A family in which the gene for myotonic dystrophy is segregating was tested with a DNA probe to the apolipoprotein-C2 (APOC2) gene. The APOC2 gene is linked closely to the myotonic dystrophy (DM) gene and can be used as a marker to follow the transmission of the DM gene within families. Results from DNA-marker studies were combined with information from clinical, ophthalmological and electromyographic examinations, with age-dependent penetrance and a recombinant frequency of 4% between the genes for myotonic dystrophy and apolipoprotein C2 being taken into account. The chance that an individual had inherited the gene for myotonic dystrophy was determined by means of the computer program, LINKAGE. This analysis altered dramatically the assessed risk that certain individuals in the family were carrying the DM gene. For four individuals in the family, the previous risks of 50% for each member were reduced to 0.9%, 0.9% and 0.2%, respectively, in three cases and increased to 91% in the fourth case. The importance of a complete clinical evaluation of potential gene carriers who donate blood for a DNA-linkage study is stressed.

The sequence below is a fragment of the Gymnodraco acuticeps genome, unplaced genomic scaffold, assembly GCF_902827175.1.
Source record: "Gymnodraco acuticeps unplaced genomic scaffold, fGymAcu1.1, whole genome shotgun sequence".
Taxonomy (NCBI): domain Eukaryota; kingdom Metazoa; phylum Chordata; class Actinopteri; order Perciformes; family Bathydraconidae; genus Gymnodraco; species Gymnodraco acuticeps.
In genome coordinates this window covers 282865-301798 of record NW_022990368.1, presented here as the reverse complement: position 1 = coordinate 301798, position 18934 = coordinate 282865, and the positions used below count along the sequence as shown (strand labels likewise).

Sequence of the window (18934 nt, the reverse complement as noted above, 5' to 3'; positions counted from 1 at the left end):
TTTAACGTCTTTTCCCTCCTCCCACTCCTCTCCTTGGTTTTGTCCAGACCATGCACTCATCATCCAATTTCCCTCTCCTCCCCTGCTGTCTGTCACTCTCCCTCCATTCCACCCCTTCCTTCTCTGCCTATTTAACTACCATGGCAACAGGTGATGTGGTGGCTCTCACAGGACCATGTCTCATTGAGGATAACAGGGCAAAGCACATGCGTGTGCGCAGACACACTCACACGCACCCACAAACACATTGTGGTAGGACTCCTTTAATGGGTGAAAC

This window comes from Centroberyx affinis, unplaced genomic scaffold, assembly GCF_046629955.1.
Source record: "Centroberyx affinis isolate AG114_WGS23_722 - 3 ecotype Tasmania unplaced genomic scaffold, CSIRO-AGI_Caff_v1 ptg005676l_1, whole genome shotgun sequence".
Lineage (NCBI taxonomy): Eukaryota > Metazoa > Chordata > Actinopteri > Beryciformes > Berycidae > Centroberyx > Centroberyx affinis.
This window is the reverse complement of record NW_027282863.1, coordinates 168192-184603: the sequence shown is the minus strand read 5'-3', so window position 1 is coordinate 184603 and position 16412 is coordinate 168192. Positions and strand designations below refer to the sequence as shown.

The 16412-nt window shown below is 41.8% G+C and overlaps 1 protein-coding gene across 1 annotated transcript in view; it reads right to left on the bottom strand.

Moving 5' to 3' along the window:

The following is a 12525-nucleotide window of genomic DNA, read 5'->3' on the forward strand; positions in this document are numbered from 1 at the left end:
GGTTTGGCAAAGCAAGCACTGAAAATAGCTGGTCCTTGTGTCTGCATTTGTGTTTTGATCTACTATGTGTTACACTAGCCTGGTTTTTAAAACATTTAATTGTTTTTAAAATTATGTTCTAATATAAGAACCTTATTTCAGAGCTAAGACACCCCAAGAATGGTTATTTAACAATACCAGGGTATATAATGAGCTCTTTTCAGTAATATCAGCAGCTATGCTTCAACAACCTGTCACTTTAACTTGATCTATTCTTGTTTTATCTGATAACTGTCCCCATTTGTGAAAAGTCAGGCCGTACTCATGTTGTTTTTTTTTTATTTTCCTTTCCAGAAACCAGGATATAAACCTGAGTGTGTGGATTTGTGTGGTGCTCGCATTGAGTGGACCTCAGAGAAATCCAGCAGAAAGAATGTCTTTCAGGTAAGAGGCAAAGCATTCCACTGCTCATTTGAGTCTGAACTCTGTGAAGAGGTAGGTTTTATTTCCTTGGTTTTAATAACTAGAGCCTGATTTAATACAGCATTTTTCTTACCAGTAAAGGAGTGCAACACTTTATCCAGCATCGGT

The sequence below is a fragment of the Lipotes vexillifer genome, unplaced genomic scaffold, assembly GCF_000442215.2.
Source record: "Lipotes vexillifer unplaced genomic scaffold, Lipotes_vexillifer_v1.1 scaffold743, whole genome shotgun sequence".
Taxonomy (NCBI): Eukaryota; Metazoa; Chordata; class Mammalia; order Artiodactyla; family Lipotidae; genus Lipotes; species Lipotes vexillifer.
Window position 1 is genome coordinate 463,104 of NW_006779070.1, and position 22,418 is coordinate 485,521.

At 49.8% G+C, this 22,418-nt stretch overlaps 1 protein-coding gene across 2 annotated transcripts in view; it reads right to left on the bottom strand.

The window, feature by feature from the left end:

|Number of pages||4|
|Journal||Medical Journal of Australia|
|Publication status||Published - 1 Jan 1988|